The introduction of new data protection rules in May 2018 put many local businesses into a spin as they grappled to understand how the new rules would affect their business. A year on, many are still struggling and don’t have robust systems in place to be GDPR compliant.
A year on since the new GDPR rules were introduced to provide individuals with more control over their own data by compelling organisations to properly collect, store, process and use data carefully, few businesses can say they are truly confident that they are fully compliant.
There’s no doubt that GDPR compliance is a minefield and many of us are still waiting for the authorities to see if they sanction local companies for data breaches or non-compliance. Though that hasn’t happened in any public way yet, they’ve gone for the big tech giants first – Google has already been handed a £50m fine for using personal data collected, without consent, to create targeted advertising.
The threat of cyberattacks remains and some sectors are on high alert because of the wealth of confidential information they hold. Credit card details, dates of birth, your mother’s maiden name – all gold for the modern tech criminal.
So what can businesses do here to help strengthen your cyber security?
Firstly, it’s important to remember that the GDPR rules require organisations to demonstrate compliance, which means firms need to adopt a risk-based approach to data protection and ensure everything is in place – including fostering a culture of data privacy and security – to keep within the law.
Secondly, carry out a comprehensive risk assessment. Identify, analyse and evaluate risks and determine ways, policies and procedures to control them. Ensure your data protection policies and privacy notices are in line with GDPR and review staff, customer and supplier contracts to ensure you’re covered here.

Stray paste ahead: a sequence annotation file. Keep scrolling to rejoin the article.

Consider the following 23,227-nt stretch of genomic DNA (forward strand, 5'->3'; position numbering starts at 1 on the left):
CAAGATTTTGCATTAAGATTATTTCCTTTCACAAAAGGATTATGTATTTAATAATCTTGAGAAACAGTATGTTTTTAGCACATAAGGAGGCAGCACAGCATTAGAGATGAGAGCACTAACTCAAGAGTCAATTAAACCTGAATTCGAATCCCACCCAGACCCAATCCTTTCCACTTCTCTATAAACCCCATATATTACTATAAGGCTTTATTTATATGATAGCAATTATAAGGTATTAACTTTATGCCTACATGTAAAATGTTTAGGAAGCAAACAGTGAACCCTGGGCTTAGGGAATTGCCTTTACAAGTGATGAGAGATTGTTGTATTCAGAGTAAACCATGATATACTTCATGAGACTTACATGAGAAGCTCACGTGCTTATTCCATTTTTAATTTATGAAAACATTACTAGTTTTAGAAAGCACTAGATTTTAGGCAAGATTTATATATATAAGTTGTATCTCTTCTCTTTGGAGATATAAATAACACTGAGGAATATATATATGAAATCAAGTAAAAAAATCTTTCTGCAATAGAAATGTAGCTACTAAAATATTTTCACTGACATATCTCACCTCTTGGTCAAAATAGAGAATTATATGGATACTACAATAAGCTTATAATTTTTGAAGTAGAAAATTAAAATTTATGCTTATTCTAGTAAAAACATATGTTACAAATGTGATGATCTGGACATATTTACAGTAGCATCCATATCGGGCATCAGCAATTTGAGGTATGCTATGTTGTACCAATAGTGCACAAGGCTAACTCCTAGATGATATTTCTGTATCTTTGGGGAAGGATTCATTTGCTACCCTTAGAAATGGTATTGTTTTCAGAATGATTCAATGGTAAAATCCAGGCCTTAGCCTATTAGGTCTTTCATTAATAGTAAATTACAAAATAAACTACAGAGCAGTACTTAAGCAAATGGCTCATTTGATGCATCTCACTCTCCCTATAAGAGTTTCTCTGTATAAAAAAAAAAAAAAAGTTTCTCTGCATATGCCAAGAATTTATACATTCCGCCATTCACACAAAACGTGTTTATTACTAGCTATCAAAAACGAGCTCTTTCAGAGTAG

Secure personal data through procedural and technical measures. For example, encrypting files and staff laptops for extra reassurance.
Make sure you have procedures in place to detect, report and investigate personal data breaches with staff or external providers who are trained, alert and competent to handle the task.
At a very basic level, for companies who have already embraced cloud technology and are enjoying the flexible benefits, cost savings and room to grow, you can easily adjust security controls and policies for enhanced compliance.
For example, cloud users should expect their solutions to be ISO 27001, a certification to the international information security standard, and ISO 27018, which provides specific cover, controls and guidelines for companies to protect personal data in public clouds, compliant.
If you’re processing payment card data in any way, you should also be using solutions that are PCI DSS compliant. This extra protection can be easily incorporated to protect you and your customer’s data, reassuring them and you that you’re right up to date.
Typically, your cloud service provider will qualify as a ‘processor’ when you use their services, so they will be acutely aware of the risks involved for you – and them. Check and make sure the security measures you have are sufficient. If not, there are plenty of quick and easy ways to remedy this.
Above all, keep calm and keep preparing.